Frances, San Francisco.

October 2013.

Here’s what I said about Frances approximately a year ago in September 2012:

This place was filled with nicely-dressed and -behaved people along a long thin space, with tables in the antique storefront alcoves.  Serving staff in black were moving pretty quickly which didn’t decrease the tension in the air.  The menu was simple (four each “bouchees”, appetizers, mains), and the wine list arcane even to Bill, but (annoyingly, I find) classified according to somebody’s impression of wine characteristics: whites are “light refreshing simple”, “full-bodied rich buttery” etc.

Eventually we shared the four appetizers, a warm squid salad that reminded me of my octopus at le Bernardin it was so tender and succulent, razor clams with bacon and other ingredients chopped, put back in half-shell, and baked, bacon beignets (not as exciting as I hoped) and grilled green tomatoes.  The first two were 10 storey highs to compensate the slight dullness of the others.

My main was little semi-deboned quail halves roasted perfectly on bed of vegetables mostly corn and chanterelle adequately cooked.  Delicious. There was a maple cake with better-than-Haagen-Dazs ice cream which we shared.  The pinot I ordered was green and disappointing. Bill informed that central coast is about Rhone grapes, and so I changed my approach. Robin had a complicated rolled pasta with tomato and pecorino which she liked better than I did.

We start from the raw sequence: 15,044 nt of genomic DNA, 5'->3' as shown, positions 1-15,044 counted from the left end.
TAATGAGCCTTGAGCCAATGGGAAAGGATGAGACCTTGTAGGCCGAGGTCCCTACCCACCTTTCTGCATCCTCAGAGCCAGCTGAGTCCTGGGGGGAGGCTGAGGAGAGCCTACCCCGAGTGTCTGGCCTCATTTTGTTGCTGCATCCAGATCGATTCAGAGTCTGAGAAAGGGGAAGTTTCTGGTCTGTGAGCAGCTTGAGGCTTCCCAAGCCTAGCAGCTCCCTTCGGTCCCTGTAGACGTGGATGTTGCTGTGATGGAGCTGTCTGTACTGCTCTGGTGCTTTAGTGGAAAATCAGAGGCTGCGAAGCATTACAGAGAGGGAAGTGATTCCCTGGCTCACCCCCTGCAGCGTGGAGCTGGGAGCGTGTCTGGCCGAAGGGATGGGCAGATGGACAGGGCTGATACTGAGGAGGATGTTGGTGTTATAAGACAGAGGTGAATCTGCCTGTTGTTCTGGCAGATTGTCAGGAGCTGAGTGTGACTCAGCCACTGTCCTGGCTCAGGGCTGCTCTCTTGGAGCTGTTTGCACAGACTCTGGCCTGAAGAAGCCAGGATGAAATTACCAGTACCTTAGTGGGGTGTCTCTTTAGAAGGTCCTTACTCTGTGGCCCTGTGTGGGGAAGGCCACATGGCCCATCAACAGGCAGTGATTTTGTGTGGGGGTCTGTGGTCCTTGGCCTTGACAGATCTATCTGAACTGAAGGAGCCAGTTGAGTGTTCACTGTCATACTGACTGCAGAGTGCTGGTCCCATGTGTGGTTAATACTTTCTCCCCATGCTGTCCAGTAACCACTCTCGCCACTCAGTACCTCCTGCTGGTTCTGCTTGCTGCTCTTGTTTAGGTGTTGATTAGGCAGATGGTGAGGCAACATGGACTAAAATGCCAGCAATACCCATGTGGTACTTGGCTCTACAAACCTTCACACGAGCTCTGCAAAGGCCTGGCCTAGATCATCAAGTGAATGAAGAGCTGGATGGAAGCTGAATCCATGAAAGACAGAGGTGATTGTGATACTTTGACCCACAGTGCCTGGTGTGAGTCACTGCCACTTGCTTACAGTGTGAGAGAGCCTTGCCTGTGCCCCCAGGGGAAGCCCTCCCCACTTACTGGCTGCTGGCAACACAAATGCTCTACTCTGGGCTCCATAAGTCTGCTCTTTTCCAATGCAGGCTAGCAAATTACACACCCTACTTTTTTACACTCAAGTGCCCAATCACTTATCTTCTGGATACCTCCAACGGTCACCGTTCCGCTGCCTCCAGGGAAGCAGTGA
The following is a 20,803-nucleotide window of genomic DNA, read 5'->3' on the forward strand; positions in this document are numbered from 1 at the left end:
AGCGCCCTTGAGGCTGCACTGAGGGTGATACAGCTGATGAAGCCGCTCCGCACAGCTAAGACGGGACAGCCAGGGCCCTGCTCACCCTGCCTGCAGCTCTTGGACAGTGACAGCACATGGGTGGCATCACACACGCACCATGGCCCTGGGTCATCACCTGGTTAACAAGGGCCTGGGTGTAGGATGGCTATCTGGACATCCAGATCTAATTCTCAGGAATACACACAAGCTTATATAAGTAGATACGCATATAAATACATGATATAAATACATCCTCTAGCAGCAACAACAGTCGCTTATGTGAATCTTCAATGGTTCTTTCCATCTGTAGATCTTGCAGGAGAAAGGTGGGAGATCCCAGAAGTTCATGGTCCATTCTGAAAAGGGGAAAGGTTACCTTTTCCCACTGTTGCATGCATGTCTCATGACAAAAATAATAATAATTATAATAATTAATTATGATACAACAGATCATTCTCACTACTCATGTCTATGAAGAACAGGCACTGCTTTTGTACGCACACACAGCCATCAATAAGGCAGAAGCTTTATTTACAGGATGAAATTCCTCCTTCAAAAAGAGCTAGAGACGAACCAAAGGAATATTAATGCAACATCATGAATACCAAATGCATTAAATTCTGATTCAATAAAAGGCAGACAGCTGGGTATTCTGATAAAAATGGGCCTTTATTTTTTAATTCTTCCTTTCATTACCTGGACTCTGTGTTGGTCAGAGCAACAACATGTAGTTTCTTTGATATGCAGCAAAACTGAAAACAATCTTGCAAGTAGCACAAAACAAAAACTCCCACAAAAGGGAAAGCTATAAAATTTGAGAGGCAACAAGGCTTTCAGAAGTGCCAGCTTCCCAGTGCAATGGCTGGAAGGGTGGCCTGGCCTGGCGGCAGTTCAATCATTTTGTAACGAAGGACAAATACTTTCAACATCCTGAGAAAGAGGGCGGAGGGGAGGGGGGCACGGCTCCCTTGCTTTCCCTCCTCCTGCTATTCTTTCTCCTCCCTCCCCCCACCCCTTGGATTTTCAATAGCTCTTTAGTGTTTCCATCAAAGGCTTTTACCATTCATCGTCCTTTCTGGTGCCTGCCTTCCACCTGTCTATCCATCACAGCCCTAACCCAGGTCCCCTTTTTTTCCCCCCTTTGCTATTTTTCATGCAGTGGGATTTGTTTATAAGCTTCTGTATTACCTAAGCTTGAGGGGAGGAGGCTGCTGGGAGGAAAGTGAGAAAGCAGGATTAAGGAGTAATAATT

… And I didn’t like the waiter at all.

This time, things seem significantly worse. Is the same place, but the sense of hurry has if anything increased, and I don’t think the food is as good. What the lady owner and chef appears to have done is held the prices down and is therefore struggling to maintain the quality and pushing customers through like a Keg and Cleaver.

We arrived and were immediately seated at tiny table with couples on either side so close I almost had to watch my elbows. Waiter had very little time. We had brought a local pinot which he splashed out, told me he didn’t have any hard liquor so I couldn’t have a martini, and disappeared as I was asking for a glass of white wine.

A beet salad was first, quite delicious with a perfectly soft vegetables nestled in crème fraîche. Next came a kale salad that was just a disaster. The kale was like crinkled heavy-duty bag plastic that had been somehow imbued with lawn-clippings flavour, and it was only slightly redeemed by a couple of pieces of date and some nuts that you ran across every fourth or fifth bite, and a very nice dressing which was intentionally light and in the background.

Tagliatelle was tasty but not noticeably superior to different from what you might get in a middle-of-the-road Italian restaurant anywhere. And then there was the (very same, it turns out, as I had a year ago) absolutely perfectly roasted semi-deboned quail which was delicious but completely unadorned.

Wow. She still has her Michelin star, and once again at $100 counting the corkage it is on paper an incredible bargain but on the plate not seeming all that underpriced.

Ambience 6.8, service 4.2, food 6.7, overall value 7.2. Won’t be returning next time we come to town.

About John Sloan

John Sloan is a senior academic physician in the Department of Family Practice at the University of British Columbia, and has spent most of his 30 years' practice caring for the frail elderly in Vancouver. He is the author of "A Bitter Pill: How the Medical System is Failing the Elderly", published in 2009 by Greystone Books. His innovative primary care practice for the frail elderly has been adopted by Vancouver Coastal Health and is expanding. Dr. Sloan lectures throughout North America on care of the elderly.
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